Penn’s affiliation with a slave-owning planter may seem strange today, but it is precisely in this way that the Shoemaker House preserves our nuanced past. In this case, it reminds us that slavery existed throughout the colonies, and that even Quakers like William Penn were complicit. It was more likely money than morals that bound Finney to Penn. Their bond appears to have been remarkably strong. Not only did Penn travel with Finney to Pennsylvania in 1699, he also appointed him to the colony’s provincial council in 1703 on which Finney served as judge periodically between 1702 and 1706 and for a final term before his death in 1711. All the while, Finney bought thousands of acres of land and played an integral role in the early history of Upper Dublin Township, which was established under his watch in 1701. Consequently, although the Shoemaker House likely began as little more than a log shed on Finney’s property, by linking us to him it brings into focus the heady mix of religion, slavery, and economic mobility underlying our nation’s shared heritage.


But Finney’s story is only one of many we discover by studying the Shoemaker House. For nearly three hundred years the building has changed with each new owner. Cadwallader Ellis, who traveled to Pennsylvania among the first waves of Welsh Quakers inspired by William Penn, purchased the log building from Finney in 1706. Ellis improved Finney’s building, possibly rebuilding it in stone, to provide shelter for his family. Unlike Finney, for whom settling in Pennsylvania capped a long life of achievement, Ellis aspired from humble beginnings to build a new life of faith and prosperity in the New World. By 1725 the Shoemaker House had grown even more, mirroring the accomplishments of Ellis and his successors. In this way, the Shoemaker House passed from one owner to the next, reflecting in its architectural evolution the struggles and achievements of each generation. The house attained roughly its current configuration in the hands of the Shoemaker family who, besides giving it its name, owned the building for an incredible one hundred and fifty years. Their story alone is worth telling and reminds us that, despite appearances, the unassuming Shoemaker House preserves in its crumbling mortar a memory of profound depth.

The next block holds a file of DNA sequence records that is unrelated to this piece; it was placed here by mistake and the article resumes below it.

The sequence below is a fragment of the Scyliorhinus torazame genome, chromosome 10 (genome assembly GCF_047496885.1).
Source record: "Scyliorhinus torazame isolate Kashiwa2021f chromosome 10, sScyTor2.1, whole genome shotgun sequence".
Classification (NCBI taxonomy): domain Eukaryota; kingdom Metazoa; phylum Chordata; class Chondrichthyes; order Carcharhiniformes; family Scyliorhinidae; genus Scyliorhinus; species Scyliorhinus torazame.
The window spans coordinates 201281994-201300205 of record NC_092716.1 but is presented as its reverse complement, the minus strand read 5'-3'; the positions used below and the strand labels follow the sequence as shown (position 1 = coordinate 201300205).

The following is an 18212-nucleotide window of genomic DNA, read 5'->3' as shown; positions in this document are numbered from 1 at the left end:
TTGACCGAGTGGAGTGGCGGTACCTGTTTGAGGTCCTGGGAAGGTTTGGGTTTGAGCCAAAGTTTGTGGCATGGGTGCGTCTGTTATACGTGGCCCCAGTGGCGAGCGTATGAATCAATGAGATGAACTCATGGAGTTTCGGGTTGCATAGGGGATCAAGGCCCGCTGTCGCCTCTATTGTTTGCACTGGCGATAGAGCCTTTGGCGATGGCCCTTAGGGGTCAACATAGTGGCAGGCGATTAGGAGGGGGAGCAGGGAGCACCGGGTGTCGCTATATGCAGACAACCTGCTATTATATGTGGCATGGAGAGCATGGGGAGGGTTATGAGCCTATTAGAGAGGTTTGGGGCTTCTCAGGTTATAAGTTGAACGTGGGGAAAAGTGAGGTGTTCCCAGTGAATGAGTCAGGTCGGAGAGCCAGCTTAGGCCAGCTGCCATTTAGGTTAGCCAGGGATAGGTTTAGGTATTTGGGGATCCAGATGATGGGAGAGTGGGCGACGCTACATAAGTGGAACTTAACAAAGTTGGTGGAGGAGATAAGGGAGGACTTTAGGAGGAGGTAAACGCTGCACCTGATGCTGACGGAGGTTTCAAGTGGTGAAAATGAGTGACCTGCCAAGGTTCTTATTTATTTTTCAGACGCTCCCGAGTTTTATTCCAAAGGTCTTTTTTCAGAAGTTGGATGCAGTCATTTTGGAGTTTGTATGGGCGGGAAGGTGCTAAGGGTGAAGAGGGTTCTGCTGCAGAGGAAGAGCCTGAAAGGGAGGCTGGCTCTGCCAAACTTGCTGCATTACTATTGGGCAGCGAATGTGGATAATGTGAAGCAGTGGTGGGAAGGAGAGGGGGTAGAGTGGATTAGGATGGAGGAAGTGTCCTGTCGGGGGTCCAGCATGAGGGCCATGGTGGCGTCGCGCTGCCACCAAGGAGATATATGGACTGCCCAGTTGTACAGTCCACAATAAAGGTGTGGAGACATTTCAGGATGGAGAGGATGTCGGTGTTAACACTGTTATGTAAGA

The Pennsylvania School of Horticulture for Women purchased the old house from the Shoemaker family in a “good state of repair” in 1943. Over the years, however, inappropriate use and misguided additions compromised the building’s structural integrity. Temple University inadvertently acquired the building (and, briefly, its last tenants) in 1958 when Ambler Junior College merged with the Pennsylvania School of Horticulture. Despite the following decades’ embrace of historical preservation, Temple disregarded the Shoemaker House and even threatened to demolish it only months after the Ambler Women’s Committee published a 1972 report demonstrating the building’s significance. Renewed attempts to protect the building in subsequent decades raised awareness, but never secured financial support. Most recently, the Ambler Campus Council for a Sustainable Campus has brought together volunteers to clear the site of overgrowth and hopes to link these activities with a speaker series concerning sustainability and historic preservation. Without substantial support, however, the future of this remarkable building hangs in the balance.

The Windows Remember

From time to time my job leads me to local museums and historic sites. It’s a great gig for a museum junky like myself. And, better yet, I occasionally get to see stuff that doesn’t turn up on the usual tours. Take, for example, this amazing window that I discovered (thanks, Blanche) on a recent visit to Cliveden (rhymes with “lived in”), a National Trust historic site north of downtown Philly in Germantown, PA. For nearly two centuries, Cliveden’s owners encouraged their guests to “sign” the building’s windows with a diamond scribe. Look closely and, in just this single pane, you’ll find nearly one hundred and thirty years worth of names, dates, and well wishes. The window is a guest book in glass, the result of a charming tradition that literally etched family friends into Cliveden’s memory.